By Michael E. Miller
By Ryan Yousefi
By Kyle Munzenrieder
By Sabrina Rodriguez
By Michael E. Miller
By Carlos Suarez De Jesus
By Luther Campbell
By Kyle Munzenrieder
So what does a guy who plays by the rules do when he thinks his government is putting the screws to him? He writes to his congressmen.
Adams sent letters to U.S. Senators Bob Graham and Bill Nelson and to his House representative, Peter Deutsch, asking them for help. Each politician dutifully contacted OFAC and each received an identical reply from Newcomb. It informed the elected officials of the $10,000 Penalty Notice issued to the Adamses for violations under the Trading With the Enemy Act. It also acknowledged Will-Bob's request for an appeal. "The constituents have requested reconsideration of the Notice," Newcomb allowed. "Upon receipt of the previously requested taxpayer identification numbers, OFAC will reconsider the Notice."
Each politician forwarded Newcomb's note to Adams, offered little to no encouragement, and wished him well. "I hope you find this information helpful," Graham wrote, adding, "I hope you will always feel free to call on me." Nelson was slightly less optimistic. "I hope this explanation adequately addresses the concerns you raised," he stated. "I appreciate you giving me the opportunity to look into this issue. If I can assist you with any other matter, please do not hesitate to let me know." Deutsch offered no hopes at all. "Enclosed is a copy of the response I received, which is self-explanatory," he asserted. "I regret that circumstances preclude a more favorable reply."
Among those circumstances is a political reality in which these three Florida Democrats work hard to maintain the pro-embargo credentials that help win elections in the Sunshine State. Thus abandoned by his three most powerful public servants, Adams began to prepare for defeat. He wrote to OFAC and offered to work out a payment plan. "I want to get this affair settled, even though I am not guilty of any wrongdoing," he penned this year in an April 26 letter. "I was under the assumption, apparently my error, that in America, one is presumed innocent until proven guilty."
Believe it or not, the federal government does consider Adams -- and hundreds of other U.S. citizens in the same boat -- guilty. Just to make sure, New Times called OFAC's public information line in Washington to ask whether one was free to sail to Cuba as long as one didn't spend money. "Sure you can," boomed OFAC information specialist Jackie Hillian. "But it is your responsibility to explain to customs how you were able to travel to Cuba and not spend any money. Customs is going to forward the information to us." Hillian, paraphrasing current rules, said a satisfactory explanation would include a letter from the foreign national who hosted the guilty-until-proven-innocent traveler, as well as "copies of receipts of what was paid on your behalf and why." And if the host doesn't want his name disclosed because he is not subject to the jurisdiction of the United States, or the traveler wants to protect his host's privacy? Or, as Adams maintains, he doesn't know Canadian Jack's last name or how to find him five years later? "Then you're going to be fined," Hillian assured.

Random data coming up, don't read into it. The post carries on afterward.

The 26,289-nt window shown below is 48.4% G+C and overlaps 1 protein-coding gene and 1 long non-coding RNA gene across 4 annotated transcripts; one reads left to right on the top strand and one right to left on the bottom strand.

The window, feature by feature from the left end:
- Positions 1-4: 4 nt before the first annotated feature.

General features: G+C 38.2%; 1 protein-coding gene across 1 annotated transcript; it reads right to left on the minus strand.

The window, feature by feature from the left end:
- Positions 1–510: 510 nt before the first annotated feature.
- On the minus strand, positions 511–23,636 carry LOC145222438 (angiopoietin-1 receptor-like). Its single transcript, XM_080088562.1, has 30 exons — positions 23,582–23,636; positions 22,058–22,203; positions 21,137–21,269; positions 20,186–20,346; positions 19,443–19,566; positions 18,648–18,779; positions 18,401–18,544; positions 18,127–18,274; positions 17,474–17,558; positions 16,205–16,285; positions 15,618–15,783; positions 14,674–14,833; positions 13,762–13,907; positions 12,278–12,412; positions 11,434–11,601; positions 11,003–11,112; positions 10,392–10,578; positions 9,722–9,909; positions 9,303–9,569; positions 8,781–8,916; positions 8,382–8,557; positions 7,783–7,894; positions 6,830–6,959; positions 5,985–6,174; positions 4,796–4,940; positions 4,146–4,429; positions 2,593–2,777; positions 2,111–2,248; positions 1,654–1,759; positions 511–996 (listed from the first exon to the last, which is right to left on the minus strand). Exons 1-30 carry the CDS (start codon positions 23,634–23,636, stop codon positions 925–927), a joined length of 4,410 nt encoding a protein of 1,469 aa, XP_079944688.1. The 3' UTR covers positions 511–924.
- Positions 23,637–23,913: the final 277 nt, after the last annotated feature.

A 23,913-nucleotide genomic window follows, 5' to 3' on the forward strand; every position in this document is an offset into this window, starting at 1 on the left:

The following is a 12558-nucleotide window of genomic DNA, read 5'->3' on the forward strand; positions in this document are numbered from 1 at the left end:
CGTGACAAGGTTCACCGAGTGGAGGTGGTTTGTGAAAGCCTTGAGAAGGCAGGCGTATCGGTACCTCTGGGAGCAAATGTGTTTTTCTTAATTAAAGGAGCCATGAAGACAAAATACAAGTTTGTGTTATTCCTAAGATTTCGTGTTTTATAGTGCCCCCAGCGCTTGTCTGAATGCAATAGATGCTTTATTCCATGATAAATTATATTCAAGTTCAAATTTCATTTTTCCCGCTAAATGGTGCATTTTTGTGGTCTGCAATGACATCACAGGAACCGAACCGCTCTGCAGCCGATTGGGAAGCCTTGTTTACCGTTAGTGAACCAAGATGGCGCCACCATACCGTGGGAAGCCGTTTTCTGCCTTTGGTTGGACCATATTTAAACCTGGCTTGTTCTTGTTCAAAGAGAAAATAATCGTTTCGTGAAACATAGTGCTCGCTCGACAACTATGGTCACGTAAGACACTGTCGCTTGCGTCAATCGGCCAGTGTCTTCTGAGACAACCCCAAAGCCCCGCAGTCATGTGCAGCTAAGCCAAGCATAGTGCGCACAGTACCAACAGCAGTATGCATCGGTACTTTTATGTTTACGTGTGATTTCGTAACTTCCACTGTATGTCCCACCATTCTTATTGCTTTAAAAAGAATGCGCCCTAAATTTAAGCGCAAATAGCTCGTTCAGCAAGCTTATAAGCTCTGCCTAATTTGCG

Some lawyers believe the travel ban is unconstitutional. Earlier this year U.S. Senators Byron Dorgan (D-N.D.) and Chris Dodd (D-Conn.) held subcommittee hearings on the matter. Among those who testified was Nancy Chang, a lawyer at the Center for Constitutional Rights in New York, which represents about 400 U.S. citizens whom the Bush administration has targeted for traveling to Cuba. The ban undermines civil liberties "without enhancing national security," she asserted to a Senate Foreign Relations Committee panel. For example, OFAC is violating the Fifth Amendment, which protects one from being deprived of liberty without due process. To make her point she quoted Justice William Douglas from a 1964 majority opinion: "Freedom of movement is the very essence of our free society.... Once the right to travel is curtailed, all other rights suffer." The ban also violates the First Amendment, she submitted, and quoted Douglas from a 1965 dissenting opinion: "The right to know, to converse with others, to consult with them, to observe social, physical, political, and other phenomena abroad as well as at home gives meaning and substance to freedom of expression and freedom of the press."
Chang noted that the U.S. Supreme Court has not considered the travel ban since 1984, when a five-to-four majority justified the restrictions on the basis of the Cuban government's close military ties to the Soviets. "The restrictions on travel to Cuba have long outlived their usefulness," she concluded. "The arbitrary and unfair manner in which they have been applied only serve to breed contempt and disrespect for the laws of this nation."
In addition to these arguments, there is an interesting technicality that Wild Bill could pursue for his client. The language that ensnared Adams -- i.e., that a person who travels to Cuba "shall be presumed to have engaged in travel-related transactions" -- was added to the regulations in May 1999 under the Clinton administration, nearly a year after the fateful sailboat trip. (Wild Bill, a.k.a. William Heffernan, did not respond to a request for comment.) Although Adams is not currently on Chang's roster, she thinks that his case could be worth litigating. "I think that there are serious questions raised by that presumption," Chang told New Times. "It's an unfair presumption. If the government seeks to enforce it, the Center for Constitutional Rights is prepared to challenge it in court."